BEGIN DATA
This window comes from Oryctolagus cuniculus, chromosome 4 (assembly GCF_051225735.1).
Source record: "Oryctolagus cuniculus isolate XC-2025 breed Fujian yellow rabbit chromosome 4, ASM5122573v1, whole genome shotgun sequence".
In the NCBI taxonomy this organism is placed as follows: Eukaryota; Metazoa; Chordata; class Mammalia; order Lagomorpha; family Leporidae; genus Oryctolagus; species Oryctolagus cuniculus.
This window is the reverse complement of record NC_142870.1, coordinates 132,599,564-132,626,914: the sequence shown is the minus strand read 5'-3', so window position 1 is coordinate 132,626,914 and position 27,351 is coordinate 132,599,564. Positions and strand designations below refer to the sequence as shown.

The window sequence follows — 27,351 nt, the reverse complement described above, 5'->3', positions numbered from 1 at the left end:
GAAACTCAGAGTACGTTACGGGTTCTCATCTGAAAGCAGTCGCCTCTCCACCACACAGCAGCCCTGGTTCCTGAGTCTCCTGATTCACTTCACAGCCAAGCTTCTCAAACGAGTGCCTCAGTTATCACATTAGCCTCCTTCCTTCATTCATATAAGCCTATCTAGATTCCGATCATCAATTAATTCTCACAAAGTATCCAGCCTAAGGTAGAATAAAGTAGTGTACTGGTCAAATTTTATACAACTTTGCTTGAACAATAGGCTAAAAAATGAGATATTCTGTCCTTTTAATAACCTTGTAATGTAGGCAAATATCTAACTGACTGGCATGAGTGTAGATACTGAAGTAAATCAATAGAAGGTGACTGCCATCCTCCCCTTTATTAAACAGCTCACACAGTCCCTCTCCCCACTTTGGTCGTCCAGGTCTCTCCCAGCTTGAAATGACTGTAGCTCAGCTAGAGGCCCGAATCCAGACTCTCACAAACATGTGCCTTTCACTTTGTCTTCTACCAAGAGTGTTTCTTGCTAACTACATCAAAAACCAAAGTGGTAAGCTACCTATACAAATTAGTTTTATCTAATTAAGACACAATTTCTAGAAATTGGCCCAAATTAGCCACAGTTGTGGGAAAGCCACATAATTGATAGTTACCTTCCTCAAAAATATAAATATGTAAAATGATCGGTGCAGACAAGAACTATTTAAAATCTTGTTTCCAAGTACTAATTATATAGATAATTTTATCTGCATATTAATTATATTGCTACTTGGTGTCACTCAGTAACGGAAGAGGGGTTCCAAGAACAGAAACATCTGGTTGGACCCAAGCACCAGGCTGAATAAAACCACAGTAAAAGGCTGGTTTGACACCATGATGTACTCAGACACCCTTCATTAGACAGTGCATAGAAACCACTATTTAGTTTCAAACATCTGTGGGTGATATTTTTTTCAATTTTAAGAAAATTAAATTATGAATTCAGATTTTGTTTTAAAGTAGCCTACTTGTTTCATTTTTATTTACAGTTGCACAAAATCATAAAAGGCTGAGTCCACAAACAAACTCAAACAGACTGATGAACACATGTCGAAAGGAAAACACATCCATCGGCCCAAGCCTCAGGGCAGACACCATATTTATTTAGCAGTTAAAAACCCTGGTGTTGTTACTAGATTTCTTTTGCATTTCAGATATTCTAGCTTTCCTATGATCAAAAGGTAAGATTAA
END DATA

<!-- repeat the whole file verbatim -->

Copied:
This window comes from Oryctolagus cuniculus, chromosome 4 (assembly GCF_051225735.1).
Source record: "Oryctolagus cuniculus isolate XC-2025 breed Fujian yellow rabbit chromosome 4, ASM5122573v1, whole genome shotgun sequence".
In the NCBI taxonomy this organism is placed as follows: Eukaryota; Metazoa; Chordata; class Mammalia; order Lagomorpha; family Leporidae; genus Oryctolagus; species Oryctolagus cuniculus.
This window is the reverse complement of record NC_142870.1, coordinates 132,599,564-132,626,914: the sequence shown is the minus strand read 5'-3', so window position 1 is coordinate 132,626,914 and position 27,351 is coordinate 132,599,564. Positions and strand designations below refer to the sequence as shown.

The window sequence follows — 27,351 nt, the reverse complement described above, 5'->3', positions numbered from 1 at the left end:
GAAACTCAGAGTACGTTACGGGTTCTCATCTGAAAGCAGTCGCCTCTCCACCACACAGCAGCCCTGGTTCCTGAGTCTCCTGATTCACTTCACAGCCAAGCTTCTCAAACGAGTGCCTCAGTTATCACATTAGCCTCCTTCCTTCATTCATATAAGCCTATCTAGATTCCGATCATCAATTAATTCTCACAAAGTATCCAGCCTAAGGTAGAATAAAGTAGTGTACTGGTCAAATTTTATACAACTTTGCTTGAACAATAGGCTAAAAAATGAGATATTCTGTCCTTTTAATAACCTTGTAATGTAGGCAAATATCTAACTGACTGGCATGAGTGTAGATACTGAAGTAAATCAATAGAAGGTGACTGCCATCCTCCCCTTTATTAAACAGCTCACACAGTCCCTCTCCCCACTTTGGTCGTCCAGGTCTCTCCCAGCTTGAAATGACTGTAGCTCAGCTAGAGGCCCGAATCCAGACTCTCACAAACATGTGCCTTTCACTTTGTCTTCTACCAAGAGTGTTTCTTGCTAACTACATCAAAAACCAAAGTGGTAAGCTACCTATACAAATTAGTTTTATCTAATTAAGACACAATTTCTAGAAATTGGCCCAAATTAGCCACAGTTGTGGGAAAGCCACATAATTGATAGTTACCTTCCTCAAAAATATAAATATGTAAAATGATCGGTGCAGACAAGAACTATTTAAAATCTTGTTTCCAAGTACTAATTATATAGATAATTTTATCTGCATATTAATTATATTGCTACTTGGTGTCACTCAGTAACGGAAGAGGGGTTCCAAGAACAGAAACATCTGGTTGGACCCAAGCACCAGGCTGAATAAAACCACAGTAAAAGGCTGGTTTGACACCATGATGTACTCAGACACCCTTCATTAGACAGTGCATAGAAACCACTATTTAGTTTCAAACATCTGTGGGTGATATTTTTTTCAATTTTAAGAAAATTAAATTATGAATTCAGATTTTGTTTTAAAGTAGCCTACTTGTTTCATTTTTATTTACAGTTGCACAAAATCATAAAAGGCTGAGTCCACAAACAAACTCAAACAGACTGATGAACACATGTCGAAAGGAAAACACATCCATCGGCCCAAGCCTCAGGGCAGACACCATATTTATTTAGCAGTTAAAAACCCTGGTGTTGTTACTAGATTTCTTTTGCATTTCAGATATTCTAGCTTTCCTATGATCAAAAGGTAAGATTAA